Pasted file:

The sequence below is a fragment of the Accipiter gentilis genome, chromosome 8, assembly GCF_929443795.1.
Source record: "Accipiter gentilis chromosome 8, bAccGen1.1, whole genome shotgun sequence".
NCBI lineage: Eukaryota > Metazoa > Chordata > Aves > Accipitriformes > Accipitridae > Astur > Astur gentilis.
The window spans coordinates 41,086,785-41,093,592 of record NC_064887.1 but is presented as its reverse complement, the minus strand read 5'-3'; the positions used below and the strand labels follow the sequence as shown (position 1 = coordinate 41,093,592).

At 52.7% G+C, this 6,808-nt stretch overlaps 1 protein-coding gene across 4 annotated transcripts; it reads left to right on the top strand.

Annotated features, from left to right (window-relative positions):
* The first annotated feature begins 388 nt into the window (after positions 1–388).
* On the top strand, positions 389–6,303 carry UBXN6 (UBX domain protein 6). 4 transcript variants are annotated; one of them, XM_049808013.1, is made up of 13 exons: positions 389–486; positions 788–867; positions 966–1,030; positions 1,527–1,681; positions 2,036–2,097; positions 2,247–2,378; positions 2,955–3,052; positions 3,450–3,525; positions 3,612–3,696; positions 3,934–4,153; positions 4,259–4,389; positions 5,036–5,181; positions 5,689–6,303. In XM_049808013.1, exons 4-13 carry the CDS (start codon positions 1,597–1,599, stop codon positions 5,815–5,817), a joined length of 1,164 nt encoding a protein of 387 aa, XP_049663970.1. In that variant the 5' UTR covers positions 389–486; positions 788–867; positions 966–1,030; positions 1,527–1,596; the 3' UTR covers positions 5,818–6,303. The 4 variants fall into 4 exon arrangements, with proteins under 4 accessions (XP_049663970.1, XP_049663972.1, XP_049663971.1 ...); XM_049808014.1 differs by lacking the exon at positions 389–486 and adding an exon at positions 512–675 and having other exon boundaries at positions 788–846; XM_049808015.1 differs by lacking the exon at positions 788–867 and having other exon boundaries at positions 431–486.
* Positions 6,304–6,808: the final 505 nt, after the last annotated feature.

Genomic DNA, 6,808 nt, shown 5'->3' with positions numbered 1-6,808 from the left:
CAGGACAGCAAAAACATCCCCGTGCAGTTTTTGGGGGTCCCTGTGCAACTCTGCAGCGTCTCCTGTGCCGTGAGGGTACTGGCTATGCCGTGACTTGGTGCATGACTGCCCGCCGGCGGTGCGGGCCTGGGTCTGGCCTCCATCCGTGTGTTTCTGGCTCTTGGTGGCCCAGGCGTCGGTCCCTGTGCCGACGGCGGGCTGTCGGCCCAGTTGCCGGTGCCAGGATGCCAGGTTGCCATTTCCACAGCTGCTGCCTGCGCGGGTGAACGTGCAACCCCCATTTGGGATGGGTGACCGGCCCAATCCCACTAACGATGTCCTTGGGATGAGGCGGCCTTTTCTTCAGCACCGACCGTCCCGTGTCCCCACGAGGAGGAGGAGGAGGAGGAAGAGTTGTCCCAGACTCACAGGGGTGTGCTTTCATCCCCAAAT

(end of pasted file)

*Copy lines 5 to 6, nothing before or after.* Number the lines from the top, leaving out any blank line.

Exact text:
At 52.7% G+C, this 6,808-nt stretch overlaps 1 protein-coding gene across 4 annotated transcripts; it reads left to right on the top strand.

Annotated features, from left to right (window-relative positions):